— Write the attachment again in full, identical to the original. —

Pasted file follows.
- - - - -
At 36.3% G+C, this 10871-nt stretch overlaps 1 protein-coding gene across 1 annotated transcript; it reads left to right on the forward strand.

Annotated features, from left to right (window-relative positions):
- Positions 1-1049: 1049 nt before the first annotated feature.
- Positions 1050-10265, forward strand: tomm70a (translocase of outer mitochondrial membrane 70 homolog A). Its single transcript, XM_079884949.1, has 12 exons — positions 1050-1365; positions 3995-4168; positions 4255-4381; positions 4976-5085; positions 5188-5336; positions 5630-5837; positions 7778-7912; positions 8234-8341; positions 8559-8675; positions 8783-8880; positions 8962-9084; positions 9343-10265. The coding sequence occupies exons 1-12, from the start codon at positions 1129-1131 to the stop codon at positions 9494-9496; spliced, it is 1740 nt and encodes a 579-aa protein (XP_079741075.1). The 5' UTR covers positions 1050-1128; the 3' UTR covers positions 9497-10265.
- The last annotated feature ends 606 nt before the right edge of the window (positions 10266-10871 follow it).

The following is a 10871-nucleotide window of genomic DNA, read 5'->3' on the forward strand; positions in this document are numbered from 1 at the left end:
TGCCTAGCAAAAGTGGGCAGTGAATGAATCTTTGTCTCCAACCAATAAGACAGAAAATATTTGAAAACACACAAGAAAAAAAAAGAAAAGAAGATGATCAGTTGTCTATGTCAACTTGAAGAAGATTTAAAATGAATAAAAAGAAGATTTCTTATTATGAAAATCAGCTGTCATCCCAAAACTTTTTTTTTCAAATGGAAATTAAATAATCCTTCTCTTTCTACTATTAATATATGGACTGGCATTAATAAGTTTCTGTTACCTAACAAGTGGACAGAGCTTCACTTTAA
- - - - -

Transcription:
At 36.3% G+C, this 10871-nt stretch overlaps 1 protein-coding gene across 1 annotated transcript; it reads left to right on the forward strand.

Annotated features, from left to right (window-relative positions):
- Positions 1-1049: 1049 nt before the first annotated feature.
- Positions 1050-10265, forward strand: tomm70a (translocase of outer mitochondrial membrane 70 homolog A). Its single transcript, XM_079884949.1, has 12 exons — positions 1050-1365; positions 3995-4168; positions 4255-4381; positions 4976-5085; positions 5188-5336; positions 5630-5837; positions 7778-7912; positions 8234-8341; positions 8559-8675; positions 8783-8880; positions 8962-9084; positions 9343-10265. The coding sequence occupies exons 1-12, from the start codon at positions 1129-1131 to the stop codon at positions 9494-9496; spliced, it is 1740 nt and encodes a 579-aa protein (XP_079741075.1). The 5' UTR covers positions 1050-1128; the 3' UTR covers positions 9497-10265.
- The last annotated feature ends 606 nt before the right edge of the window (positions 10266-10871 follow it).

The following is a 10871-nucleotide window of genomic DNA, read 5'->3' on the forward strand; positions in this document are numbered from 1 at the left end:
TGCCTAGCAAAAGTGGGCAGTGAATGAATCTTTGTCTCCAACCAATAAGACAGAAAATATTTGAAAACACACAAGAAAAAAAAAGAAAAGAAGATGATCAGTTGTCTATGTCAACTTGAAGAAGATTTAAAATGAATAAAAAGAAGATTTCTTATTATGAAAATCAGCTGTCATCCCAAAACTTTTTTTTTCAAATGGAAATTAAATAATCCTTCTCTTTCTACTATTAATATATGGACTGGCATTAATAAGTTTCTGTTACCTAACAAGTGGACAGAGCTTCACTTTAA